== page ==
-ize

(Latin: a suffix; to act in a certain way; to treat in a certain way; to make into; to treat with; to do; to make; to cause)

These word entries are just a small listing of the many words that exist with the -ize endings; so, be aware that there are many more words with this suffix which exist in this lexicon.

Another closely related suffix family with the same meanings, but a different spelling, is located at this -ise unit.

angelicize (verb), angelicizes; angelicized; angelicizing
To make saintly, angelic, or to become like an angel: As a Christian minister, John was striving to angelicize his little boy so he would grow up to be an example of innocence and high moral standards.

To angelicize someone is to make him or her a spiritual person with purity and without evil.

angelize (verb), angelizes; angelized; angelizing
To elevate to the status of an angel; to express as angelic: Mary, the volunteer at the refugee camp, was so comforting, so helpful, so supportive, and so understanding that they angelized her in such a way that it was embarrassing for her!
animalize (AN uh muh lighz") (verb), animalizes; animalized; animalizing
1. To bring out someone’s brutal or instinctive nature: Sometimes being active in war for a few years in a country can animalize a soldier later on when he or she is home again, and there are some who become quite cruel and ruthless towards others.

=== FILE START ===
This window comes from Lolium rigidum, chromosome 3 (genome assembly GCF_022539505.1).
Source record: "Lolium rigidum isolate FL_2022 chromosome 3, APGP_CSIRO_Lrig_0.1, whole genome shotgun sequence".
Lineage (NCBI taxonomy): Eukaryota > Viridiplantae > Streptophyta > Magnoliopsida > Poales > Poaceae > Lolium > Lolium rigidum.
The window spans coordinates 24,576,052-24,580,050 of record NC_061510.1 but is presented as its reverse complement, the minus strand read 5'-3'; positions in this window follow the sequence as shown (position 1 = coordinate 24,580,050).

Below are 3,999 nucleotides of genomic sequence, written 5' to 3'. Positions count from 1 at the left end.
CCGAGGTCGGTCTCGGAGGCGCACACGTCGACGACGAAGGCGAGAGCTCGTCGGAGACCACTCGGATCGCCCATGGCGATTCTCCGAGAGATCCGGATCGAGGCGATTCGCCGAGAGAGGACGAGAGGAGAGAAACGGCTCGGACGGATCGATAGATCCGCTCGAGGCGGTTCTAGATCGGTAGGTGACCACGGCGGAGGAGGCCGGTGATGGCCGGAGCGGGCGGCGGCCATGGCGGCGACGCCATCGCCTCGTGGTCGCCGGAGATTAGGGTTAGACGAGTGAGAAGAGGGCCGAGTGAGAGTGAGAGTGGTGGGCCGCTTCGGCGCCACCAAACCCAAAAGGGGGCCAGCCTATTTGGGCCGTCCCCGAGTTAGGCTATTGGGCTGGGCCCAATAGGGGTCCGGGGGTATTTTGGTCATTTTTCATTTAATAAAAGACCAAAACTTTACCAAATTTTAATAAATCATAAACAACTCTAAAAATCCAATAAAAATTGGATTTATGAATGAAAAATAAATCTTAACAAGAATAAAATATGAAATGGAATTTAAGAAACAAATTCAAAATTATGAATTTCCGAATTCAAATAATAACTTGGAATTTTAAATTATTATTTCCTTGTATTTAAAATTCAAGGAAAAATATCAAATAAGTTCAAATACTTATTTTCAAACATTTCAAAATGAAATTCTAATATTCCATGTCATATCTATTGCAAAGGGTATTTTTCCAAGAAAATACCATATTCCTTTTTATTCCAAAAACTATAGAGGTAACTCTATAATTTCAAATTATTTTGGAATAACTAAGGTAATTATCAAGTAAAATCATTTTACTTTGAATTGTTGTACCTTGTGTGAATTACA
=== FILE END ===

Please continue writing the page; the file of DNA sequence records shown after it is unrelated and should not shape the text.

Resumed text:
2. To make coarse and brutal; dehumanize: Hostilities in fighting can animalize people by degrading them, demeaning them, or putting them down.
3. To endow a deity, or god, with the attributes of a creature that is non-human: Jane read a story where a divine being was animalized into the form of a horse and later appeared again as a humanoid or a person.
annalize (verb), annalizes; annalized; annalizing
1. To write in logs or journals in order to document information: Alvin's main job was to annalize, or to record, events as they were arranged chronologically by the year.
2. To record history in general, as it is recorded in books and other documents: Marlene was known to annalize the historical past of her city.
annualize (verb), annualizes; annualized; annualizing
To calculate or to do each year: People annualize their birthdays or businesses every 365 days, and people normally annualize their monetary income for tax purposes also on a regular basis about every 12 months.